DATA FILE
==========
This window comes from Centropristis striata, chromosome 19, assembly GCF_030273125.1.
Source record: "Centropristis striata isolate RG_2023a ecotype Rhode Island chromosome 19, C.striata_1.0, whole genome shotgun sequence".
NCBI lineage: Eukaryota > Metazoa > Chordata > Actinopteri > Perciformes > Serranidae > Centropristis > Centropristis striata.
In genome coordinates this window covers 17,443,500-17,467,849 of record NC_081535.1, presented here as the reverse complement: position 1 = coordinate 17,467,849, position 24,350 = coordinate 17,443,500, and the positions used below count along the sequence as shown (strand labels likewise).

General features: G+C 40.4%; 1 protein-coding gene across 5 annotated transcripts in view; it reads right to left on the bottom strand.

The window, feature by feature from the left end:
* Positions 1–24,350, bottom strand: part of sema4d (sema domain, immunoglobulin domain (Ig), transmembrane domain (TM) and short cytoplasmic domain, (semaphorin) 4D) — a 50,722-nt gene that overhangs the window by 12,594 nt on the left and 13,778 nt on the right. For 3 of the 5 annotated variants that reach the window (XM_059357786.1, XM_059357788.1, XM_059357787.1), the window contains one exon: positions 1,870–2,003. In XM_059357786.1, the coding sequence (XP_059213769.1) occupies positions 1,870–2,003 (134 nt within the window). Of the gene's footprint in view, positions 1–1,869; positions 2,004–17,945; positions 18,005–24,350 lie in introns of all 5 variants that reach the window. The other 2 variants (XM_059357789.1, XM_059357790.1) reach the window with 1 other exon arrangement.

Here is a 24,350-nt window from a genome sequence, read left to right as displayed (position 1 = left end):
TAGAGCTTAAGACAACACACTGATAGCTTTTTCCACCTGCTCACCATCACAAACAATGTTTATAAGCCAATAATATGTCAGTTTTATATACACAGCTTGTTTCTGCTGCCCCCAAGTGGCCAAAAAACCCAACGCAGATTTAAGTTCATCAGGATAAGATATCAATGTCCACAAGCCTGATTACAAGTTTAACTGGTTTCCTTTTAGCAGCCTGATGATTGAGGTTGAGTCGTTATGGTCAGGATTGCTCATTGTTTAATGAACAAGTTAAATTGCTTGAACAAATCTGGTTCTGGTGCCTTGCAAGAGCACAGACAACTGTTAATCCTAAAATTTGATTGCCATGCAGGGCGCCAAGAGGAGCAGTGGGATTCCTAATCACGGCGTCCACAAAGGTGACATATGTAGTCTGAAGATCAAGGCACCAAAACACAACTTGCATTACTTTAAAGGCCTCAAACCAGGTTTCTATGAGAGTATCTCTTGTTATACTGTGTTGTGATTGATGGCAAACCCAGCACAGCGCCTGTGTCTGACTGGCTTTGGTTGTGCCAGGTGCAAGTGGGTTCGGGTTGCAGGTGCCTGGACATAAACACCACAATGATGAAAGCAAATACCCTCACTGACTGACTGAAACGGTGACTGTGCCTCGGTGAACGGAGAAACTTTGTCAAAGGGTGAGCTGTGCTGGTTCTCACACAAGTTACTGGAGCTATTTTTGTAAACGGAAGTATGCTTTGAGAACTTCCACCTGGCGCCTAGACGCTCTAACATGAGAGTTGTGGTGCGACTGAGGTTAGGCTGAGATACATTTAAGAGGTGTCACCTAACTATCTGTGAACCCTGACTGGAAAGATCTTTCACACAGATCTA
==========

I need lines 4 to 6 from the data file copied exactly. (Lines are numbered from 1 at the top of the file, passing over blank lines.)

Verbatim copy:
In genome coordinates this window covers 17,443,500-17,467,849 of record NC_081535.1, presented here as the reverse complement: position 1 = coordinate 17,467,849, position 24,350 = coordinate 17,443,500, and the positions used below count along the sequence as shown (strand labels likewise).

General features: G+C 40.4%; 1 protein-coding gene across 5 annotated transcripts in view; it reads right to left on the bottom strand.

The window, feature by feature from the left end: